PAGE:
Tuesday, April 28, 2015

Knitting Tool Profiles: The Stitch Marker

This is the fourth post in a year-long series1. I'll post a new one on the last Tuesday of every month, with facts, photos, and further resources about twelve knitting tools.

[Markers] can let you know how far you have come and how far you have yet to go. They can make you aware of the passing stitches and keep you on the straight and narrow road to rich and lovely pattern stitches.
I use lots of markers; horizontal markers, vertical markers, row counters, and "idiot tags". Some are absolutely vital to achieving a will-fitting garment. Some are simply helpers and reminders of where I am. I would rather speed along the highway of stitches with gentle reminders of where I am  than to have to plod along counting every stitch/step I make.

-Maggie Righetti, Knitting in Plain English

A selection of stitch markers
From top to bottom, left to right: locking stitch markers from RebeccasRoom, glass bead owls from winemakerssister, Jane Austen markers from knitgirlinidaho, Harry Potter themed markers from winemakerssister, breakfast! from Nadia Majid, Dr Who markers from SeeJayneKnit, adorable beer and pretzel markers from Lavender Hill Knits, a selection of different sized ring markers and Clover split stitch markers.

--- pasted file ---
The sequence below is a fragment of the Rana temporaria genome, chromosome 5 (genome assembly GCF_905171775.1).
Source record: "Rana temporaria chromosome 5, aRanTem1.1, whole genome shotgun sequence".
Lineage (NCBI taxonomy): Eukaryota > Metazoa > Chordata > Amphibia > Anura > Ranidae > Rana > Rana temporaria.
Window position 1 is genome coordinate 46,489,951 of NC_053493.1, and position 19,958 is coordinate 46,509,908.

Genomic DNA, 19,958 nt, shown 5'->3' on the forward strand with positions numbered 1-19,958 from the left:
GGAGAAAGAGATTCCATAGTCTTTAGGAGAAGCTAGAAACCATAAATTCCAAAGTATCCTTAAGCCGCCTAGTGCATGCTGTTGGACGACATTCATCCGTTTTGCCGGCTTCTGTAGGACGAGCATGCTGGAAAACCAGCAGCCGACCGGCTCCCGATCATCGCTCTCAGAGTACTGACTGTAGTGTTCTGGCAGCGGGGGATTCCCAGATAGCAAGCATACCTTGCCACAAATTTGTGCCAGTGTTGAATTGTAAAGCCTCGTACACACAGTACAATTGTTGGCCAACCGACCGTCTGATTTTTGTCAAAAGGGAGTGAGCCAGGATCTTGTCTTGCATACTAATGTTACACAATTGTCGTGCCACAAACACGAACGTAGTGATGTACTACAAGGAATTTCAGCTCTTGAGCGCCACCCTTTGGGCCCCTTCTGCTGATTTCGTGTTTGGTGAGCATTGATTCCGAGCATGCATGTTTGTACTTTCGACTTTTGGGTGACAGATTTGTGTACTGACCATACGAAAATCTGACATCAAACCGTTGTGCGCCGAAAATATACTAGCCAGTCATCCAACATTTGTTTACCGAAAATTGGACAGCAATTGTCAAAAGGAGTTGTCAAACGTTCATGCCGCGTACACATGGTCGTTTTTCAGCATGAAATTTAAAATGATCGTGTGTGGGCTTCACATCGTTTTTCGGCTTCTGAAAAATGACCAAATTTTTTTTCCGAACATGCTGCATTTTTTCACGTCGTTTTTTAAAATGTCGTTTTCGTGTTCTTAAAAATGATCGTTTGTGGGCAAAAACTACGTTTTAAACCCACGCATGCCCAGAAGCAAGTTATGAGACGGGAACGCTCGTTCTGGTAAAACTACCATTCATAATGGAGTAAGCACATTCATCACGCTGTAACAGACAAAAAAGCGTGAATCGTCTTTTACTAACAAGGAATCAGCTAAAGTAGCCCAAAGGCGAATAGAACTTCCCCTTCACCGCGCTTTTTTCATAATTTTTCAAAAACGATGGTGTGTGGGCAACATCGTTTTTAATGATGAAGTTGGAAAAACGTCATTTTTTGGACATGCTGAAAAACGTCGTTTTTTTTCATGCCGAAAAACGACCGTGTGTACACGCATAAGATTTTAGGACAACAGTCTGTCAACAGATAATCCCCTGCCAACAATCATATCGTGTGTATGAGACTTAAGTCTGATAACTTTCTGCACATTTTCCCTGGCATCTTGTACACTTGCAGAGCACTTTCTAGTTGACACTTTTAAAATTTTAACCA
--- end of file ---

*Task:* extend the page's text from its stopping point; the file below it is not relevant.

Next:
What is it?
A stitch marker is a small tool that helps you keep track of where you are in a pattern. There are several types, including ring, split, locking, and row.

Fun Facts
  • A great tip from June Hemmons Hiatt: using ring markers on a CO row can distort the stitches. Instead, use lengths of yarn; if knitting in the round this gives the added benefit of clearly showing if your stitches are twisted.
  • Low-tech stitch marker options include bread bag tags, paper clips, safety pins.
  • Because stitch markers are so small and, as Montse Stanley says, indispensable to trouble-free knitting, they make great gifts.
  • With the explosion of knitting we have stitch markers available to us for nearly any interest and fandom.
  • Maggie Righetti notes "you need to work in a horizontal thread marker in the middle of a piece any time you bind off or begin to shape the edges." These markers make it easy to measure the length of your knitting from any given point.
  • Righetti suggests using heavy crochet cotton for your horizontal markers; they don't distort the stitches and are less likely to leave flecks of contrasting colour in your piece.
Further Reading
The Principles of Knitting, by June Hemmons Hiatt
Knitter's Handbook, by Montse Stanley
Knitting in Plain English, by Maggie Righetti

Lavender Hill Knits
1 Read the others here.

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